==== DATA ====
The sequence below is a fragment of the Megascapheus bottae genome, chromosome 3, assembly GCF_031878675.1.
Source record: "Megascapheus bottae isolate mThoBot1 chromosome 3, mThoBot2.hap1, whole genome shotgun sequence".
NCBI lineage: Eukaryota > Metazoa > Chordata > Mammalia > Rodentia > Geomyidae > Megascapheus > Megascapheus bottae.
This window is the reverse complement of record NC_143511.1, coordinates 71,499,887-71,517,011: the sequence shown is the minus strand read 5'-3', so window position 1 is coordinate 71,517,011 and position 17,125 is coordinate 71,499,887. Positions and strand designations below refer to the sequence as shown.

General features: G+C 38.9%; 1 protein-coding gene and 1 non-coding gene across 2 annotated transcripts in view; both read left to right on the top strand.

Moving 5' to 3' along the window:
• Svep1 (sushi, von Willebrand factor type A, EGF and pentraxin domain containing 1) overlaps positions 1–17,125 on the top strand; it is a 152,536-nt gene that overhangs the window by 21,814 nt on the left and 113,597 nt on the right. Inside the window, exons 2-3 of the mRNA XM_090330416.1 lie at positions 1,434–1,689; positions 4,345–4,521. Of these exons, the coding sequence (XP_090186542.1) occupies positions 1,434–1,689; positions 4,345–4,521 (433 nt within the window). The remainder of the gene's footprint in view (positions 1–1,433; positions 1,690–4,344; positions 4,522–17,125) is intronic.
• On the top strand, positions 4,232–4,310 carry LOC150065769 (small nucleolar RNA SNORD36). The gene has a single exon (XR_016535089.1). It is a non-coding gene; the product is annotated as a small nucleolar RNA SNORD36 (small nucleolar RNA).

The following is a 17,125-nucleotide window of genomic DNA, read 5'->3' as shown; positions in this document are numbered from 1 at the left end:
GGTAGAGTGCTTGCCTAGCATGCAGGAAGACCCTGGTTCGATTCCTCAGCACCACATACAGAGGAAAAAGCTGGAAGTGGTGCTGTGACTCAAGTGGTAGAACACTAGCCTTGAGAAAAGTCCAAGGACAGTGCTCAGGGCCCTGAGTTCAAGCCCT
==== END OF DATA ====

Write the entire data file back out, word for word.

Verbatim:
The sequence below is a fragment of the Megascapheus bottae genome, chromosome 3, assembly GCF_031878675.1.
Source record: "Megascapheus bottae isolate mThoBot1 chromosome 3, mThoBot2.hap1, whole genome shotgun sequence".
NCBI lineage: Eukaryota > Metazoa > Chordata > Mammalia > Rodentia > Geomyidae > Megascapheus > Megascapheus bottae.
This window is the reverse complement of record NC_143511.1, coordinates 71,499,887-71,517,011: the sequence shown is the minus strand read 5'-3', so window position 1 is coordinate 71,517,011 and position 17,125 is coordinate 71,499,887. Positions and strand designations below refer to the sequence as shown.

General features: G+C 38.9%; 1 protein-coding gene and 1 non-coding gene across 2 annotated transcripts in view; both read left to right on the top strand.

Moving 5' to 3' along the window:
• Svep1 (sushi, von Willebrand factor type A, EGF and pentraxin domain containing 1) overlaps positions 1–17,125 on the top strand; it is a 152,536-nt gene that overhangs the window by 21,814 nt on the left and 113,597 nt on the right. Inside the window, exons 2-3 of the mRNA XM_090330416.1 lie at positions 1,434–1,689; positions 4,345–4,521. Of these exons, the coding sequence (XP_090186542.1) occupies positions 1,434–1,689; positions 4,345–4,521 (433 nt within the window). The remainder of the gene's footprint in view (positions 1–1,433; positions 1,690–4,344; positions 4,522–17,125) is intronic.
• On the top strand, positions 4,232–4,310 carry LOC150065769 (small nucleolar RNA SNORD36). The gene has a single exon (XR_016535089.1). It is a non-coding gene; the product is annotated as a small nucleolar RNA SNORD36 (small nucleolar RNA).

The following is a 17,125-nucleotide window of genomic DNA, read 5'->3' as shown; positions in this document are numbered from 1 at the left end:
GGTAGAGTGCTTGCCTAGCATGCAGGAAGACCCTGGTTCGATTCCTCAGCACCACATACAGAGGAAAAAGCTGGAAGTGGTGCTGTGACTCAAGTGGTAGAACACTAGCCTTGAGAAAAGTCCAAGGACAGTGCTCAGGGCCCTGAGTTCAAGCCCT